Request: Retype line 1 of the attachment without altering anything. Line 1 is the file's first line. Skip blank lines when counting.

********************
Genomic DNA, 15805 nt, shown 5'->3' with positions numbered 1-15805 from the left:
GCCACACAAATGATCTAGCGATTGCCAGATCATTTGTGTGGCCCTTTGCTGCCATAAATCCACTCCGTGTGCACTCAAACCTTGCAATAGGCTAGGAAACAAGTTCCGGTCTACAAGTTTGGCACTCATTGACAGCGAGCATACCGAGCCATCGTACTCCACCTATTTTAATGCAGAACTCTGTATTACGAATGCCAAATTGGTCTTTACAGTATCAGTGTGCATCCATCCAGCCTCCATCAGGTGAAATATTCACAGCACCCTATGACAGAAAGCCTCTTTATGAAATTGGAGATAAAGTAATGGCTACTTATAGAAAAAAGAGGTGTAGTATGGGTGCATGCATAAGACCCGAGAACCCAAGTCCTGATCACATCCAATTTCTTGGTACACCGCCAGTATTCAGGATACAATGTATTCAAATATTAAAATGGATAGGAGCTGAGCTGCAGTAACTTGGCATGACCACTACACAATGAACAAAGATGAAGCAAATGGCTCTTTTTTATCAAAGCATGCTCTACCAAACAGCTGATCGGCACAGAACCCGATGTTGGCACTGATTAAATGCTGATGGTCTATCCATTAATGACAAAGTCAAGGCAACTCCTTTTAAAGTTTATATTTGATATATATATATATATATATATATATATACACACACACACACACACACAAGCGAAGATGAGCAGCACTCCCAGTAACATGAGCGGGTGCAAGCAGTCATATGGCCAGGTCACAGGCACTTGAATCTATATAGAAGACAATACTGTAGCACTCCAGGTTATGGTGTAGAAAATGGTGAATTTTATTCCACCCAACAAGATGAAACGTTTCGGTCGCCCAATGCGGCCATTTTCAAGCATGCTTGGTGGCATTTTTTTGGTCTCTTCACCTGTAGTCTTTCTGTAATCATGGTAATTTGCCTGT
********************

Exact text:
Genomic DNA, 15805 nt, shown 5'->3' with positions numbered 1-15805 from the left: